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Campus Eats: Shabu-Zen

An interactive cooking process offers tasty, creative dining


As I sat at my booth at Shabu-Zen, chopsticks poised, I realized that I had a problem. Confronted with mounds of fresh food, including perfectly coiled slivers of raw beef, translucent rings of uncooked squid, white tufts of enoki mushrooms, cubes of tofu, pork dumplings, fat udon noodles, and two types of bubbling broth to cook all of it in, I froze. I had no clue where to begin.

I am a rookie when it comes to the Japanese hot pot dining style known as Shabu-shabu. But I caught on fairly quickly to the interactive cooking process, which offers a social, creative dining experience that could entertain even the most awkward of first dates.

The restaurant, at 80 Brighton Ave., Allston, offers cooked appetizers, like tasty squid meatballs called Takoyaki, and sashimi. But the star of its menu undoubtedly is the expansive selection of raw meats, seafood, and vegetables ready to be submerged via chopsticks and metal ladles into boiling, seasoned broth to quickly cook.

Fresh garlic, miso paste, minced chiles, and scallions are all available at the table to mix with soy sauce to create customized dipping sauces.

Of the two broths I sampled, I liked the Thai Tom Yum better. Hot and fragrant, seasoned with lemongrass and chiles, the broth added a subtle spice to the unseasoned raw food.

And if you want to get the most bang for your buck, try a combo entrée. Along with the meat of your choice, you’ll get a plate overflowing with vegetables and tofu as well as a side of noodles or rice. All meats, veggies, and other uncooked offerings like meatballs and dumplings can also be ordered à la carte.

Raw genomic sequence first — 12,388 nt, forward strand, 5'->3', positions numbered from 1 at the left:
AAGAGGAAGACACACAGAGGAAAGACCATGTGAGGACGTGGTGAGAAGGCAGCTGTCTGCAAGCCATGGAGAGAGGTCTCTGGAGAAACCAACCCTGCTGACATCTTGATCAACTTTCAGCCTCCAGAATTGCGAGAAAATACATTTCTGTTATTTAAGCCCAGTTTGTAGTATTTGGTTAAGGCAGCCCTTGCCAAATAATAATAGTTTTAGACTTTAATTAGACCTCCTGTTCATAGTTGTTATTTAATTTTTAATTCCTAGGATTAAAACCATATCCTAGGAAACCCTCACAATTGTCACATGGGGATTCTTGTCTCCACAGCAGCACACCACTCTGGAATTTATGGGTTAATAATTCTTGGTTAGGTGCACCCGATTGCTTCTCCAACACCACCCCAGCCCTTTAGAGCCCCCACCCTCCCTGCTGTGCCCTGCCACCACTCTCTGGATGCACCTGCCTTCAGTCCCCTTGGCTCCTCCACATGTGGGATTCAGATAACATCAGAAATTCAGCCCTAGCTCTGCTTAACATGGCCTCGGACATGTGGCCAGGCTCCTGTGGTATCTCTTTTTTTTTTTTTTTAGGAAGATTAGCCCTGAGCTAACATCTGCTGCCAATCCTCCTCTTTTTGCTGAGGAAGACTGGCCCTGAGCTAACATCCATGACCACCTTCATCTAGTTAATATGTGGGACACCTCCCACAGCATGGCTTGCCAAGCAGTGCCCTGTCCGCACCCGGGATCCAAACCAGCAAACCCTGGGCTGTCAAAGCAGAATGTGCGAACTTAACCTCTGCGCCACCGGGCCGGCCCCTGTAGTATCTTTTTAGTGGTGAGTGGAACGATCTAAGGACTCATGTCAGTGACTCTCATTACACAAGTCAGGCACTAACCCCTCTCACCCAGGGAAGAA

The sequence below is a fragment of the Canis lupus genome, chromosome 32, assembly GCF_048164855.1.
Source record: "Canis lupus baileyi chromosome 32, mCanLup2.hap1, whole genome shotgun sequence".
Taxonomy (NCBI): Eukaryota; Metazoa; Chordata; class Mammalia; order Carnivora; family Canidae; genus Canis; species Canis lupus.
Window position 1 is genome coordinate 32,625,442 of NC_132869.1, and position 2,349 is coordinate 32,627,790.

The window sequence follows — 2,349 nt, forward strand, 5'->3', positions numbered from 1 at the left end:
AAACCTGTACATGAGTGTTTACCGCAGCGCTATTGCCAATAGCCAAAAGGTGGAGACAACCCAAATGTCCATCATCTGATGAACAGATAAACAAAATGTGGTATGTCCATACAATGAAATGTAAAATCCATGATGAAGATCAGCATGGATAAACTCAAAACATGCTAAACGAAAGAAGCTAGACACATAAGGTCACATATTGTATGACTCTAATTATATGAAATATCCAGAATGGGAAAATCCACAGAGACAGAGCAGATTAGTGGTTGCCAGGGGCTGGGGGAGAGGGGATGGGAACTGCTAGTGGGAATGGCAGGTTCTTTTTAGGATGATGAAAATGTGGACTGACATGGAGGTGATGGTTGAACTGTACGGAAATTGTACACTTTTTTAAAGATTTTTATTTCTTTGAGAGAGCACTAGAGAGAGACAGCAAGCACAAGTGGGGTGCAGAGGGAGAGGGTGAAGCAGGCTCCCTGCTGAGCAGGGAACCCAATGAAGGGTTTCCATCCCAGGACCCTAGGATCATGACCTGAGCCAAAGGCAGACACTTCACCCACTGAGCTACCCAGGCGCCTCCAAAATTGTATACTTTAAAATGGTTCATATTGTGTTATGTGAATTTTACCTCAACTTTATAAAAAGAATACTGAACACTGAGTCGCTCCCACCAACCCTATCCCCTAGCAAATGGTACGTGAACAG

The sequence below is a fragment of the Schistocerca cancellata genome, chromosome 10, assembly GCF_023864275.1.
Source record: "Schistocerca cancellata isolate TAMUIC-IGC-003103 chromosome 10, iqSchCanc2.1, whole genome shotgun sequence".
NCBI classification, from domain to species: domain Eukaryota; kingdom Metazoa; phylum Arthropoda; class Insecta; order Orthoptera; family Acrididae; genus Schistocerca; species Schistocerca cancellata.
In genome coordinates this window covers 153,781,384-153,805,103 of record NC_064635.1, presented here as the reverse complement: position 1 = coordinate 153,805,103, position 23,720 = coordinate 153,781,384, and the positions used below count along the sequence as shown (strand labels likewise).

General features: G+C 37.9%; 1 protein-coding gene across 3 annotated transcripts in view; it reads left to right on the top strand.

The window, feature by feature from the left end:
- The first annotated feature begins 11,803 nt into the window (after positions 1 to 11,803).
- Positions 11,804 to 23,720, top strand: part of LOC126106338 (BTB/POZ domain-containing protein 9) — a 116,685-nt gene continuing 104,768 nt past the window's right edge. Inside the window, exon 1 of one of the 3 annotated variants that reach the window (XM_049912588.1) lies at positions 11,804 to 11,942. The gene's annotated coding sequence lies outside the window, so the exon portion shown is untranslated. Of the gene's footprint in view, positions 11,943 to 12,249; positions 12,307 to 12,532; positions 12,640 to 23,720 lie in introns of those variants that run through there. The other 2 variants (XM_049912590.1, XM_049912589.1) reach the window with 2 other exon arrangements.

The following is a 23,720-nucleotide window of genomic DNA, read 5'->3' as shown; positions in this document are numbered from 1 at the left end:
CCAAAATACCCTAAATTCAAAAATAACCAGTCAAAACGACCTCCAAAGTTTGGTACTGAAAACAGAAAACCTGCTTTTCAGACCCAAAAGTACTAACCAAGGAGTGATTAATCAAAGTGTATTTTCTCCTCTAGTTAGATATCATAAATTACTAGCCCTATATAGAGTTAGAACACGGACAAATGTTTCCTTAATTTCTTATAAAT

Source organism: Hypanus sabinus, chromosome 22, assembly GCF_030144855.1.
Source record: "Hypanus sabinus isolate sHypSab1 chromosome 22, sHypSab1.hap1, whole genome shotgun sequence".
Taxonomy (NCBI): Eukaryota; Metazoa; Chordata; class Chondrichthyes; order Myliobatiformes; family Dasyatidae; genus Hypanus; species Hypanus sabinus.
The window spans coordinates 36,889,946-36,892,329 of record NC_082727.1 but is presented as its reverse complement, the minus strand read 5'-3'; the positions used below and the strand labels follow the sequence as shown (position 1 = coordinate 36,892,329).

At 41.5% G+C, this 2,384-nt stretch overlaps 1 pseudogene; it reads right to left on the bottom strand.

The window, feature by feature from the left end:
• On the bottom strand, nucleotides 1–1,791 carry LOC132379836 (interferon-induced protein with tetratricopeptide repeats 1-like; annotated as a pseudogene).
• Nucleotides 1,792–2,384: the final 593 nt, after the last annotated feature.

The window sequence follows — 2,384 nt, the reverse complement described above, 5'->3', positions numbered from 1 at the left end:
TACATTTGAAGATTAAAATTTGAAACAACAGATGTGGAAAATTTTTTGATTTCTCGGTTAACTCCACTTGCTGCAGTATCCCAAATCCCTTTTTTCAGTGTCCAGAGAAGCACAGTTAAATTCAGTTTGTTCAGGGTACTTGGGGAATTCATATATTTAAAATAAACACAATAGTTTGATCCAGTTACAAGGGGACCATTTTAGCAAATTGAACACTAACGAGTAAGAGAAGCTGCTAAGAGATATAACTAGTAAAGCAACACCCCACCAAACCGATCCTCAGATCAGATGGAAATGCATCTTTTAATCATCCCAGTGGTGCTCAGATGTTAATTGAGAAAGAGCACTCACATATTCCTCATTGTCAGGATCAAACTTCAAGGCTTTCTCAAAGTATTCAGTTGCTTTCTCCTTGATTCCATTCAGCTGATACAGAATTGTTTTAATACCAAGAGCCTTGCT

If you want dumplings, though, stick with the cooked Gyoza from the appetizer menu — the uncooked versions fell apart when submerged in the broth.

Of the seafood I tried, the sweet shrimp and melt-in-your-mouth salmon were the best, while the squid and clams came out a little chewy. Among the meat choices, the boneless short rib beef was a standout selection; its fattier texture allowed it to cook thoroughly while remaining tender.

The Mochi ice cream balls, with a doughy coating of rice starch, make for a sweet — albeit a bit overpriced at $2.50 a tiny pop — ending to the meal.

Although booth and table seating is available, Shabu-Zen boasts a large bar where diners can sit with individual hot pots. Main courses range from $11.00 to $19.00.

Shabu-shabu dining can be a little overwhelming at first, but getting the hang of it is easy. And, really, how often are you encouraged to play with your food?

Shabu-Zen is at 80 Brighton Ave., Allston. Click here for a menu and for directions, or call 617-782-8888.

Click here to check out more Campus Eats, or visit the eat@bu facebook page.

Leah Mennies can be reached at lmennies@bu.edu.

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